Chocolate lovers: Have you tried Mexican chocolate?
Also called Oaxaca chocolate, Mexican chocolate is a cinnamon-scented sweet chocolate accented with cinnamon. Some varieties include clove, ground almonds and/or nutmeg.
Mexican chocolate is used primarily to make hot chocolate, but it’s also an ingredient in pork rubs, as a seasoning for beans, and of course, in Mole Poblano or Mole Negro.* You can also just eat it like candy, bake with it, make ice cream and do anything else you’d do with chocolate.
The Ibarra brand is a large commercial brand and can be found in the U.S.
But for those who want the best Mexican chocolate, take a look at the artisan product—handmade and stoneground—from the Rancho Gordo-Xoxoc Project. An American company and a Mexican company are working together to help small farmers continue to grow the indigenous foods of Mexico.
Handmade, stoneground Mexican chocolate: an artisan treat. Photo courtesy RanchoGordo.com.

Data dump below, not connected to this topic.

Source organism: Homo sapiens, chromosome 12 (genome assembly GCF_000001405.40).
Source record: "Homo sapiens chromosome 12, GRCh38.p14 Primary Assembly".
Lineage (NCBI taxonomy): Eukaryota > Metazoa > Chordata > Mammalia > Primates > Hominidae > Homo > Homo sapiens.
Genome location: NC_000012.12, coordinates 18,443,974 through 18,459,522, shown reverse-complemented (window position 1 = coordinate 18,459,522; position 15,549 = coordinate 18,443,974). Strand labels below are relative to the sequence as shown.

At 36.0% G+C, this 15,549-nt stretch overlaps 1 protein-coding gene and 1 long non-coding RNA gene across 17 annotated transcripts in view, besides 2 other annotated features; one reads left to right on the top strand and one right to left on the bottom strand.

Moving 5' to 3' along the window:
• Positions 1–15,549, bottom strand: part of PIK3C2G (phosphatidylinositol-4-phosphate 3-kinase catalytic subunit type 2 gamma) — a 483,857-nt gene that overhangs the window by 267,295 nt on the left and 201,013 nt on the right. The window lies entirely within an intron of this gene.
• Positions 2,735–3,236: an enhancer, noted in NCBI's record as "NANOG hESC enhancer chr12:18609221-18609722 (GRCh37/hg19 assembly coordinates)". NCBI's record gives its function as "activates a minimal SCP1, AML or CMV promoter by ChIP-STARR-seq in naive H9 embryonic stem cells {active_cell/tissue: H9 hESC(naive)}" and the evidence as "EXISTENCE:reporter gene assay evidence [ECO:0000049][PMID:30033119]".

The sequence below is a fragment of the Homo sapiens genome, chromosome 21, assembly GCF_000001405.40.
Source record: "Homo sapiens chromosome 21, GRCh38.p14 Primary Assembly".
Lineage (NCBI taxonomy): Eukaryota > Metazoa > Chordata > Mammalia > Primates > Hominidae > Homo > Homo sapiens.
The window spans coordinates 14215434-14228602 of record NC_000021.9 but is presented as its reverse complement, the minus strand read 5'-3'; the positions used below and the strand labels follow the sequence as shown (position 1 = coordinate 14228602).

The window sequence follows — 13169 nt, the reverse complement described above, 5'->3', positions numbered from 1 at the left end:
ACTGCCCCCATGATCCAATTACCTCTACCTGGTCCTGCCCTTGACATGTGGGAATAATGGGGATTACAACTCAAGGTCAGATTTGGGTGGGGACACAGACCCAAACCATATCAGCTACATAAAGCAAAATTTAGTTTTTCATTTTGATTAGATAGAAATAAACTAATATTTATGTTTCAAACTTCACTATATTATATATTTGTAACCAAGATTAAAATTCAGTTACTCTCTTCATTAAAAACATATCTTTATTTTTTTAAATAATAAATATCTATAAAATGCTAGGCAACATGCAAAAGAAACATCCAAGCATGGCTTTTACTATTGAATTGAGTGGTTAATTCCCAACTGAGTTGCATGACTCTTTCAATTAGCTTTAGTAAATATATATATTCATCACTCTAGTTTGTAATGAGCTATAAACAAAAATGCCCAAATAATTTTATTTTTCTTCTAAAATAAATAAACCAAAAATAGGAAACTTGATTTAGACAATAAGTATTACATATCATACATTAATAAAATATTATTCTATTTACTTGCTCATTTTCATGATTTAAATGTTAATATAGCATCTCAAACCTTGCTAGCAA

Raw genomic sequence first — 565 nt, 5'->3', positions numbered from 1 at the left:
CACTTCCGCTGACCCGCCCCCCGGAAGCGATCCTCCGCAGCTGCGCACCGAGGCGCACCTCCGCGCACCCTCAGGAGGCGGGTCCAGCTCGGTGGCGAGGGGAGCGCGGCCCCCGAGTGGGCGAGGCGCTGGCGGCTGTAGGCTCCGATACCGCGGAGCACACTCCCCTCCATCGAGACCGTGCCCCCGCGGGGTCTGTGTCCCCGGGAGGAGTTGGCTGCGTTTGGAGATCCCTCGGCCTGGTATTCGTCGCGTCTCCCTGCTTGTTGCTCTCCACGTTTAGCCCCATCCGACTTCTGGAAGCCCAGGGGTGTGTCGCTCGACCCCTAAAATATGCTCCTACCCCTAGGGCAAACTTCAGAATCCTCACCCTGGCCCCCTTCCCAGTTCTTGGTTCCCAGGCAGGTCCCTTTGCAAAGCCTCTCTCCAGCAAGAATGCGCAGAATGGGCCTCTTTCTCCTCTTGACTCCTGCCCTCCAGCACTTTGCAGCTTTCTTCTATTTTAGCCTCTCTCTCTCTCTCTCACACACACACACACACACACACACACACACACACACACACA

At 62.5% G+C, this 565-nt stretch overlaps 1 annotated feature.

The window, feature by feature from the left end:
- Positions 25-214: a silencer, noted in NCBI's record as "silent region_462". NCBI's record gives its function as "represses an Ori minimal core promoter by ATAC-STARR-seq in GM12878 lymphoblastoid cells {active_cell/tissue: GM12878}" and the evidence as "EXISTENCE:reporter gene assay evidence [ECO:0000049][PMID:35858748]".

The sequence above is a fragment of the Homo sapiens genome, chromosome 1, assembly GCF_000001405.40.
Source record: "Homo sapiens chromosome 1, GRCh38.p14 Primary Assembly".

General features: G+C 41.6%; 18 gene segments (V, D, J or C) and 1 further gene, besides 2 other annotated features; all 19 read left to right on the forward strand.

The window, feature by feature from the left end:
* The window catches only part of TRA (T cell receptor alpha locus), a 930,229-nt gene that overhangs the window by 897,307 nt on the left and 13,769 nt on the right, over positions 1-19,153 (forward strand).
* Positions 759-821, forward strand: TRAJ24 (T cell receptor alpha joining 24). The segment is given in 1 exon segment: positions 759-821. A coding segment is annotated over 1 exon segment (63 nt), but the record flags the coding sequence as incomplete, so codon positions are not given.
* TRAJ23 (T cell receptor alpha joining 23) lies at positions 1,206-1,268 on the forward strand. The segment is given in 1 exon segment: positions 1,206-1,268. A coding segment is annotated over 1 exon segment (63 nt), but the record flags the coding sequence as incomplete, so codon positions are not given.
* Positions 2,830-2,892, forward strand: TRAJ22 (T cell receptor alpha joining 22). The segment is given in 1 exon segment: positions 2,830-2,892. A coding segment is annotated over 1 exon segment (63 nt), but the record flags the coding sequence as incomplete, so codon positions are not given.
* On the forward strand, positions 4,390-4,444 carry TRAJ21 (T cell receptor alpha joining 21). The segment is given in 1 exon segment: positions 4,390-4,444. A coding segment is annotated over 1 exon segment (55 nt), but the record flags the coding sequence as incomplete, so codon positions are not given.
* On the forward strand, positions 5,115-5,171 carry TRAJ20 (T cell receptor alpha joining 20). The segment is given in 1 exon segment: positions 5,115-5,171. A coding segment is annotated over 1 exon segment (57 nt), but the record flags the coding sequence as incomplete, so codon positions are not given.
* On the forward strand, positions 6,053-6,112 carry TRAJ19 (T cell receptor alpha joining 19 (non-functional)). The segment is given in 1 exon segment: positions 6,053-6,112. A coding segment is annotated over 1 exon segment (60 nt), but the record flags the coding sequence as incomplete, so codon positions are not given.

From state of Guerrero, on the southwest coast of Mexico, a cooperative of women grow their own cacao and then harvest it and toast it on clay pans called comales. They then stone grind it with piloncillo (an unrefined sugar) and canela, a loose-bark variety of cinnamon grown in Ceylon (it’s easier to grind than hard-stick cinnamon).
The result is rich, dense, 70% cacao chocolate: intense, delicious and rustic with hints of smoke.
You can buy it at RanchoGordo.com.
*ABOUT MOLE (moe-lay): Each region of Mexico has its own mole recipe. One of the most famous, mole negro from Oaxaca, uses the base mole ingredients—roasted dried chiles, unsweetened chocolate, almonds and spices—plus peanuts, plantains, cloves, cinnamon, onion, garlic, sesame seeds and five different chiles. Mole poblano, from Pueblo, uses the base ingredients plus tomatoes, raisins, bread, lard, anise, cloves, cinnamon, three different chiles, garlic, sesame and other ingredients. The sauces accompany beef, chicken, enchiladas, seafood and turkey, and are served with rice and tortillas.